Water protection

Cow-calf producers and feedlots should manage their water drainage from cattle pens to ensure the water does not directly flow into surface streams and creeks, or areas close to lakes or wells.

Irrigation canals and sensitive riparian areas along streams and rivers should be fenced or lined with buffer strips to reduce the access of cattle to the water. Completely limiting the access of cattle to surface water on grazing lands is impractical and wild ruminants (deer, moose) aquatic mammals (beavers, musk rats) and birds (geese, ducks) that occupy the ecosystem can also carry the bacteria.

Untreated water drained directly from livestock operations should not be used to irrigate vegetable crops that are not cooked prior to consumption.

Processor Responsibility

Food safety is paramount to packers, and they invest heavily in methods to mitigate pathogens including E. coli 0157:H7. Current practices in abattoirs and processing facilities include numerous and diverse methods, which vary slightly across facilities. Packers diligently ensure their practices comply with, if not exceed standards under hazard analysis critical control point (HACCP) plans. The methods used by processors are proven to be very effective in reducing the pathogen load in the end product, and contamination in end-products is extremely rare.

Hide wash

Once the animal has been killed, it moves through a high-pressure, hot water rinse (hotter than 70oC)to kill pathogens on the hide before the hide is removed.

Careful dressing procedures

Workers take care to ensure that the hair side of the hide does not contact the carcass during hide removal. Careful evisceration ensures that the digestive tract is not perforated, so that gut contents do not contact the carcass surface.

Vacuum steaming

Once the hide is removed a steam vacuum is used to remove bacteria and visible fecal contamination by delivering continuous steam at 7 to 10 psi at 88-94oC while simultaneously vacuuming the area. The equipment is continually sanitized while in use.

Carcass trimming

Any visible contamination on a carcass is removed using knives and discarded.

Carcass washes

Once any visibly contaminated spots have been removed, carcasses move through washes. These washes may contain naturally occurring organic acids, such as lactic acid, to kill pathogens. Carcasses also pass through high temperature steam cabinet to pasteurize the surface.

Chilling

Carcasses are aged in coolers at temperatures that prevent pathogen growth.

Fabrication

Workers clean gloves, knives and other equipment frequently to maintain hygiene, and tools, equipment and facilities are thoroughly cleaned between shifts.

Irradiation

Irradiation has been proven to be a safe and effective means of destroying all pathogens, but has not been approved for use on meats in Canada. It is approved for use in the U.S.

Click here to learn more about irradiation, which is available on the BCRC Blog.

Retail, Foodservice, and Consumer Responsibility

Safe food-handling

It is unknown how many E. coli 0157:H7 organisms are required to cause illness, but it is known that the number is relatively low. Proper food handling, transport, storage, retail display and preparation will prevent the growth of pathogens and cross contamination with other foods and work surfaces. It is important that these safe food-handling guidelines are followed:

                  • Keep meat refrigerated or frozen. Thaw in the refrigerator.
                  • Keep raw meats and the cutting boards and utensils used to prepare them separate from other foods
                  • Avoid cross-contamination by thoroughly wash work surfaces, equipment, utensils and hands after touching raw meats
                  • Cook ground beef to an internal temperature of 160oF or 71oC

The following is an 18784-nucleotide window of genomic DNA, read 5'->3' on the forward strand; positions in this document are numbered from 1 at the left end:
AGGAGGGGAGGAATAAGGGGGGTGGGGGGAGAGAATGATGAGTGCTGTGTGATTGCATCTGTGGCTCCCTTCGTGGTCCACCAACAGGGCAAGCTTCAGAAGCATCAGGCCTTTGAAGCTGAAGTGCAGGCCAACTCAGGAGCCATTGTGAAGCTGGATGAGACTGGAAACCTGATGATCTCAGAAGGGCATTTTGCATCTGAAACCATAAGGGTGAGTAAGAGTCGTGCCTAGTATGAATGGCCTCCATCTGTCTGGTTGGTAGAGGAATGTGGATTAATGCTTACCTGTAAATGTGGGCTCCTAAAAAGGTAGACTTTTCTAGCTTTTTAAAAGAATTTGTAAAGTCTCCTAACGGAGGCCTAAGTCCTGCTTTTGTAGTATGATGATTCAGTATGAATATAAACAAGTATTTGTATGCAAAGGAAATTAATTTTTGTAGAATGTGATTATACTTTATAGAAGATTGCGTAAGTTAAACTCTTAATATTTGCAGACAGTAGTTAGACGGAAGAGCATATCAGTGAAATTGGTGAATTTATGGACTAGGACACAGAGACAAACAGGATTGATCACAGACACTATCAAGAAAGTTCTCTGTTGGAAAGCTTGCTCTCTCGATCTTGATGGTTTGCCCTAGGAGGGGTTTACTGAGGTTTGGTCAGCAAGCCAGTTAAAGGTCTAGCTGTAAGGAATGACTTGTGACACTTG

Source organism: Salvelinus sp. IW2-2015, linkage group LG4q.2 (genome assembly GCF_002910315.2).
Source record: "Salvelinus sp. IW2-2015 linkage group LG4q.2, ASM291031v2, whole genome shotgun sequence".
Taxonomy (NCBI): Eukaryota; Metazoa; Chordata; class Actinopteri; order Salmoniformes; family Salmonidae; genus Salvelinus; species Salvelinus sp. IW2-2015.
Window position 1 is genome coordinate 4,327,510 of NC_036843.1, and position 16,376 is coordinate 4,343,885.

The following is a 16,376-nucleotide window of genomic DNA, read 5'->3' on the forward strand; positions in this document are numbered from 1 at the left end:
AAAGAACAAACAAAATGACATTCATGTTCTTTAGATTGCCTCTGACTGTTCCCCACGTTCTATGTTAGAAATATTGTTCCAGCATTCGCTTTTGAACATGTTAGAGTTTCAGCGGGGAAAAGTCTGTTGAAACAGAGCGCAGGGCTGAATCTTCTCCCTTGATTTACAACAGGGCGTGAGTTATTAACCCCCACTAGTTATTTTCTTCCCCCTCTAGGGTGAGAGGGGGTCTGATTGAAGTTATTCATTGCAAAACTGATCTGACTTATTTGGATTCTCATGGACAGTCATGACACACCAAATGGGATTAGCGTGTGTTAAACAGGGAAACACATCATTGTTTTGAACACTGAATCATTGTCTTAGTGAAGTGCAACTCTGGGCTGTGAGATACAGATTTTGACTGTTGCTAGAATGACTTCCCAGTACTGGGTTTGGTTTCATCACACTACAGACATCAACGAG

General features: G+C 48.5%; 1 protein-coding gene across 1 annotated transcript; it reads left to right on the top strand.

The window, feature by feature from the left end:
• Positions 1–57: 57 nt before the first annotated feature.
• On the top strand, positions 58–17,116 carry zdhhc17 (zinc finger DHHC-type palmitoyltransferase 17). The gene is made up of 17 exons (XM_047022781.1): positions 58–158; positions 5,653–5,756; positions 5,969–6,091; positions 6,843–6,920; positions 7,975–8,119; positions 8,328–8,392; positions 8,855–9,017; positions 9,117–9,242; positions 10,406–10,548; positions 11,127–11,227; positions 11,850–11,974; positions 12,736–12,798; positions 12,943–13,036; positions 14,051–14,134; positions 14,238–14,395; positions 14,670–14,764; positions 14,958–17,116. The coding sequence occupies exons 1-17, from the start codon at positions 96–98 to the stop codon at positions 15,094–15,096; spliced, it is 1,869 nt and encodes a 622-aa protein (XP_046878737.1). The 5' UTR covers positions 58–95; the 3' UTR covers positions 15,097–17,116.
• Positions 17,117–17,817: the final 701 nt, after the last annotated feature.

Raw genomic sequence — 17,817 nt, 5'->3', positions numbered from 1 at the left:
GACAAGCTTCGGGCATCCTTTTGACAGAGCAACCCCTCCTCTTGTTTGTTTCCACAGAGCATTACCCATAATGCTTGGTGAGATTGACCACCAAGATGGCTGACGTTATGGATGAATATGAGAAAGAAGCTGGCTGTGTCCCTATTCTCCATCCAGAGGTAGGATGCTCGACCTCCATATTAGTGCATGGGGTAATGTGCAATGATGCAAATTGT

• Keep foods hot before consuming
                  • Refrigerate leftovers immediately

Cook to appropriate temperatures

E. coli 0157:H7 can contaminate the surface area of beef during slaughter. The bacteria will only be found on the surface, not down within the muscle fibers. However, if contaminated meat is cut or ground, the bacteria can be carried down into the meat, or mixed throughout ground meat. Therefore, ground products, such as hamburgers or sausage, must be cooked to an internal temperature of 160oF or 71oC, which will completely destroy the bacteria. A meat thermometer should be used to ensure internal temperatures have been reached before consuming.

Current Research

  1. Examining the Decontamination of Beef Trim by Spraying it with Lactic Acid Solution –determine the minimum amounts of lactic acid solution that must be delivered onto fat, cut muscle and membrane covered surfaces of beef trim to obtain the maximum reductions in numbers of E. coli O157.
  2. Examining the Impact of Wheat Distillers Grains on the Shedding of E.coli 0157:H7 – determine the relationship between incorporation of wheat distillers dried grain solubles and shedding of E. coli O157:H7 in naturally colonized commercial feedlot cattle; and determine the impact of fecal pH on levels and persistence of E. coli O157:H7 in the feedlot environment
  3. Use of low dose e-beam irradiation to reduce E.coli O157, non O157 (VTEC) E.coli and Salmonella viability on meat surfaces – predict whether e-beam treatment of beef carcass surfaces can yield pathogen-free ground beef patties of acceptable quality.is evaluating the sensitivity of different strains of E.coli O157:H7
Resources

Vidovoc S, Korber DR. Prevalence of Escherichia coli O157 in Saskatchewan Cattle: Characterization of Isolates by Using Random Amplified Polymorphic DNA PCR, Antibiotic Resistance Profiles, and Pathogenicity Determinants. Appl Environ Microbiol. 2006 June; 72(6): 4347–4355.
http://www.aem.asm.org/

Laegreid WW, Keen JE. Estimation of the basic reproduction ratio (R0) for Shiga toxin-producing Escherichia coli O157:H7 (STEC O157) in beef calves. Epidemiol Infect. 2004 April; 132(2): 291–295.

Learn More

Policy on the Control of E. coli O157:H7 Contamination in Raw Beef Products
Canadian Food Inspection Agency
http://www.inspection.gc.ca

Guidelines for raw ground beef products found positive for Escherichia coli O157:H7
Health Canada
http://www.hc-sc.gc.ca/fn-an/legislation/guide-ld/guidelines_raw_ground_beef-directives_boeuf_hache_cru-eng.php

How to Avoid Illness from Hamburgers
Health Canada
http://www.hc-sc.gc.ca

Econiche E. coli Vaccine
Bioniche Food Safety, a division of Bioniche Life Sciences Inc.
http://www.econichevaccine.com/en/?page=home

Walkerton Commission of Inquiry Reports
Ontario Ministry of the Attorney General
http://www.attorneygeneral.jus.gov.on.ca

 

E. coli O015:H7: An Industry Research Priority
BCRC Blog Article
http://www.beefresearch.ca/blog/ecolio157h7/"

 

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This topic was last revised on February 29, 2016 at 09:02 AM.